The present invention is directed to a thin, soft, silicone elastomer film for use as an anti-slip skin, or applique. The skin can be applied, adhered, sewn, or otherwise attached to objects, a person's skin, the clothing of a user, or placed between objects, all of which act to prevent or reduce undesired relative motion between adjacent objects.
According to the present invention, a silicone elastomer is bonded to a thin, dimensionally stable plastic film substrate to form a flexible, thin film, referred to herein as a “silicone-elastomer film.” It has been found that the use of a silicone material having a low-durometer, i.e., less than 40 on the Shore A scale, and a dimensionally stable, smooth, plastic film having a surface energy of about 40 Dynes/cm, provides the best results. It will be appreciated that many thin plastic films are not dimensionally stable. This configuration overcomes many of the problems associated with thin elastomeric sheets. For example, with the silicone-elastomer film of the present invention, the silicone elastomer is stabilized and prevented from “stretching” and sliding off the surface to which it is applied. In addition, an inexpensive acrylic pressure sensitive adhesive may be used to bond the silicone-elastomer film to other surfaces.
The silicone-elastomer film is durable, resilient, and capable of adhering to a suitable acrylic pressure sensitive adhesive. In the preferred embodiment of the present invention, the silicone elastomer is applied to the plastic film. Then, a textured and polished surface finish is imparted to the silicone elastomer by a casting means having a polished surface finish. This process creates a textured and polished surface finish on the silicone elastomer. The phrase “surface finish” will be used herein to describe the surface of materials on a very fine, or microscopic, scale; whereas the phrase “surface texture” will be used to describe the surface of materials on a larger scale, i.e., to indicate the presence of raised bumps, dimples, or ridges that can be seen with the naked eye and felt by hand.
The production of a silicone elastomer with a polished and textured surface finish represents a significant discovery in the present invention. It has been found that the use of such a silicone elastomer greatly improves the performance characteristics of the silicone-elastomer film. An equally important discovery in the present invention is the production and use of the thin, dimensionally stable, smooth plastic film substrate. These discoveries provide significant benefits, including: (1) the casting means releases cleanly from the silicone elastomer after curing; (2) the silicone elastomer is significantly more “grippy,” i.e., has a higher coefficient of friction with more anti-slip functionality; and (3) the silicone elastomer is resistant to collecting dust and debris.
As explained above, the textured and polished surface finish of silicone-elastomer film 11 is preferably formed by a casting means, such as a casting film, having a polished surface finish. It will be appreciated that the surface finish of surface 19 of silicone elastomer 13 may also be formed by other means, such as tools, dies, or rollers; provided that such means imparts, imprints, or transfers, the desired textured and polished surface finish to silicone elastomer 13. Surface 19 is preferably formed to have a surface texture or pattern, as shown, although surface 19 may alternatively be matte or smooth. It has been found that, in some instances, the surface texture of surface 19 does not contribute significantly to the anti-slip functionality of film 11; however, certain surface textures do hide imperfections in film 11 and prevent dust and debris, which are easily seen on matte and smooth surfaces, from collecting on surface 19. This improves the look and feel of silicone-elastomer film 11.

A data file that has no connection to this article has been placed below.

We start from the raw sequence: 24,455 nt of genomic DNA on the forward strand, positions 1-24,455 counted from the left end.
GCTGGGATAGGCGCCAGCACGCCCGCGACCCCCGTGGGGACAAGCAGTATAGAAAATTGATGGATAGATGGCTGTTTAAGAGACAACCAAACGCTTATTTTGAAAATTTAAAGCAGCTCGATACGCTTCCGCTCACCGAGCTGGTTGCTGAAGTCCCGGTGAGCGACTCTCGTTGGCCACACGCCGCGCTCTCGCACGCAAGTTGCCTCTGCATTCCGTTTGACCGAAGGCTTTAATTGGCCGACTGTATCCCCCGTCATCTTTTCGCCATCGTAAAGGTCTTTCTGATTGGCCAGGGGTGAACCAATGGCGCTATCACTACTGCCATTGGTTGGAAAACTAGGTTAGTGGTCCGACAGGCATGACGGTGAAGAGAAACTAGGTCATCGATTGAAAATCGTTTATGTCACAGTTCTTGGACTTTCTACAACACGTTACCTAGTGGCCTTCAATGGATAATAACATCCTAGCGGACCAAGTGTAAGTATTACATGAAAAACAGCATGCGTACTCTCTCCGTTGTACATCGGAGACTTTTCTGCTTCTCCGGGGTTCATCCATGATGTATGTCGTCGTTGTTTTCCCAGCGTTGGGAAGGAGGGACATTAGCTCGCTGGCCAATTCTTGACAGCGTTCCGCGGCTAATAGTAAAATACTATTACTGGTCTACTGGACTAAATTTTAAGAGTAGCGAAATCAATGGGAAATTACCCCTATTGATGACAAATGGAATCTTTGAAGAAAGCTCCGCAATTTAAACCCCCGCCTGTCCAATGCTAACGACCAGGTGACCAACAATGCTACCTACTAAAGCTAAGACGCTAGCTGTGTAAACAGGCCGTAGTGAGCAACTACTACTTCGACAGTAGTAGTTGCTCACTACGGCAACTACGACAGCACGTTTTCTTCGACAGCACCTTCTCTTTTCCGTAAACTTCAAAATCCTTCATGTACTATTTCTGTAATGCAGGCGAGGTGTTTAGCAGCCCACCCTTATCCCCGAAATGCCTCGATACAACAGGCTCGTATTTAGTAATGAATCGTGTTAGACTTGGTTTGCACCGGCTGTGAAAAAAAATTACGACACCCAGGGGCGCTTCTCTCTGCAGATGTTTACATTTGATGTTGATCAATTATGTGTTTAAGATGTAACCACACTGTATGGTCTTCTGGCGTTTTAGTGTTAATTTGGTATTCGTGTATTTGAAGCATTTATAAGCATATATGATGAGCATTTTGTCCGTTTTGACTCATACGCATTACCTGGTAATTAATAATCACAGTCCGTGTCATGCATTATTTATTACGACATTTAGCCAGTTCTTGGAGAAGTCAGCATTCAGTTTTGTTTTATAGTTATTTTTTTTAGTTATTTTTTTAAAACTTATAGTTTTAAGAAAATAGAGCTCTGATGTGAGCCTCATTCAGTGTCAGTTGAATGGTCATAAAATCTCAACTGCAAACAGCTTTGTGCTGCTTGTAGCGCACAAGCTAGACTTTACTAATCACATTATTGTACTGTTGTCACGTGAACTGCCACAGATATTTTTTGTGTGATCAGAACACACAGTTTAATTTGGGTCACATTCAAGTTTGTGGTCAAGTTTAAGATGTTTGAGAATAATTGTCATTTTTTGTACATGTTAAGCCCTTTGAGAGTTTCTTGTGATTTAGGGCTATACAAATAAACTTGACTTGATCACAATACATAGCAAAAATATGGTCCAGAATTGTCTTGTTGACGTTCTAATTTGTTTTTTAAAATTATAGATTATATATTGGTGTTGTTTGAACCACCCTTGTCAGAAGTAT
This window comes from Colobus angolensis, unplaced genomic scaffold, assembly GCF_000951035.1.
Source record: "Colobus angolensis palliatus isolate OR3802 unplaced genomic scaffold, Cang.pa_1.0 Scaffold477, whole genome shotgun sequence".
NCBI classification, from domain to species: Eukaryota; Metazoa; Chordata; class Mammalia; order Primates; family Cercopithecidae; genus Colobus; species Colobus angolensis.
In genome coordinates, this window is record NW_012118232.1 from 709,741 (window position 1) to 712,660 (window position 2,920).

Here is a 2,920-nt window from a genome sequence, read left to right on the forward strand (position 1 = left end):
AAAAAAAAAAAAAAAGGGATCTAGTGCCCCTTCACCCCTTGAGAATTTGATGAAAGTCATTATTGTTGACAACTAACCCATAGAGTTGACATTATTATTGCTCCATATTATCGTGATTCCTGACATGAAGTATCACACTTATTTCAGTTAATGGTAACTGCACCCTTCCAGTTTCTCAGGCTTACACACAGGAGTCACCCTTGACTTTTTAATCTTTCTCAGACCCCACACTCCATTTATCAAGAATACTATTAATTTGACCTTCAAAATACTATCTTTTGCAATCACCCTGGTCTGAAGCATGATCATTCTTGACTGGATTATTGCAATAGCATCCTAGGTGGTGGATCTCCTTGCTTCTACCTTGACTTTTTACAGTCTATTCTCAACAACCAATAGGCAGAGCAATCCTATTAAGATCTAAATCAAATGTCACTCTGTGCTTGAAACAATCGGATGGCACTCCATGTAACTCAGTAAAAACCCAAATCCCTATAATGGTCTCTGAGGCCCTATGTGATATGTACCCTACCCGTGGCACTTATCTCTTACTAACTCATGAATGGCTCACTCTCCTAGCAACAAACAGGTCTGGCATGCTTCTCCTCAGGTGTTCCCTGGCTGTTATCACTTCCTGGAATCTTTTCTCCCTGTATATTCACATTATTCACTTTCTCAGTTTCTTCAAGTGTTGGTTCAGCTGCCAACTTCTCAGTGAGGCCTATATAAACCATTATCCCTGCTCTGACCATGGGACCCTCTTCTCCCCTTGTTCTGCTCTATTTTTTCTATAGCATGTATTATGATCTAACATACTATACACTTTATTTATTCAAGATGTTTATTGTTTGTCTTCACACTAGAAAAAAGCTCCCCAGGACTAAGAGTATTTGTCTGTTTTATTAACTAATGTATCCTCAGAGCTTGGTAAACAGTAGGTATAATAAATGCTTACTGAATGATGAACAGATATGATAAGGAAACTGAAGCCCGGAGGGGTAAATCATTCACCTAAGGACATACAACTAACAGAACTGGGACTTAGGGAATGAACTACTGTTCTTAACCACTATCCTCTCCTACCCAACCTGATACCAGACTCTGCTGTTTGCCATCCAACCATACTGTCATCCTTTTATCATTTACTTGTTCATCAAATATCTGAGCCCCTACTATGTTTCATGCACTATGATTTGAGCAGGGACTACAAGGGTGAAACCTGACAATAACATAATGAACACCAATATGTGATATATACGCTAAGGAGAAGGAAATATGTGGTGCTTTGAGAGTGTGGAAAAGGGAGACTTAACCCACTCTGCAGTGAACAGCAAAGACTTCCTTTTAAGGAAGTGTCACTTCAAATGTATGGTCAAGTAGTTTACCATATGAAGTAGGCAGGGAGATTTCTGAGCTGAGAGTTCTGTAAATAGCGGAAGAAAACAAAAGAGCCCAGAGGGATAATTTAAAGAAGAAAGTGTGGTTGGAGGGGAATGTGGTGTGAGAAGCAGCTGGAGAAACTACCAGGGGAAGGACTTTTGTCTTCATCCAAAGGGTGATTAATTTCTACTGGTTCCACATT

Plastic film substrate 15 is a thin, flexible film, preferably a clear film about 0.002 inches thick, that forms and provides a flexible, durable, dimensionally stable substrate. It is preferred that plastic film 15 have a smooth surface finish, as may be attained with a co-extrusion process, and have a surface energy lower than about 40 Dynes/cm. This combination ensures a strong bond between plastic film 15 and silicone elastomer 13. This unique bond prevents silicone elastomer 13 from easily being detached from plastic film 15 during manufacture and use of film 11. For aesthetic purposes, plastic film 15 and/or silicone elastomer 13 may be tinted or may include embedded or printed graphical indicia. It is preferred that the combined thickness of silicone-elastomer film 11 be no greater than about 0.032 inches.
Silicone elastomer 13 is formed to have a low-durometer, i.e., less than 40 on the Shore A scale. This, along with the inherent bonding characteristics of silicone materials, facilitates bonding with plastic film 15. Silicone 13 may be applied to plastic film 15 by pouring, spraying, spreading, doping, or any other conventional application means suitable for applying a silicone material to solid sheets or films. However, as described below, the preferred method of applying silicone elastomer 13 to plastic film 15 is by controlled pouring in a continuous production process in which silicone elastomer 13 is sandwiched between plastic film 15 and a casting means having a textured and polished surface finish.
Referring now to
Referring now to
Referring now to
Casting film 71 is conveyed toward one or more nipping, or pinch, rollers 81, 83. At the same time, a plastic film substrate 73, which is preferably stored in a roll 75, is also conveyed toward nipping rollers 81, 83. Due to the thinness of plastic film 73, it is preferred that plastic film 73 be heat stabilized prior to use. This heat stabilization ensures that plastic film 73 can endure the heat cycle of the curing process without cockling or buckling. This prior heat stabilization of plastic film 73 is not typical of plastic films.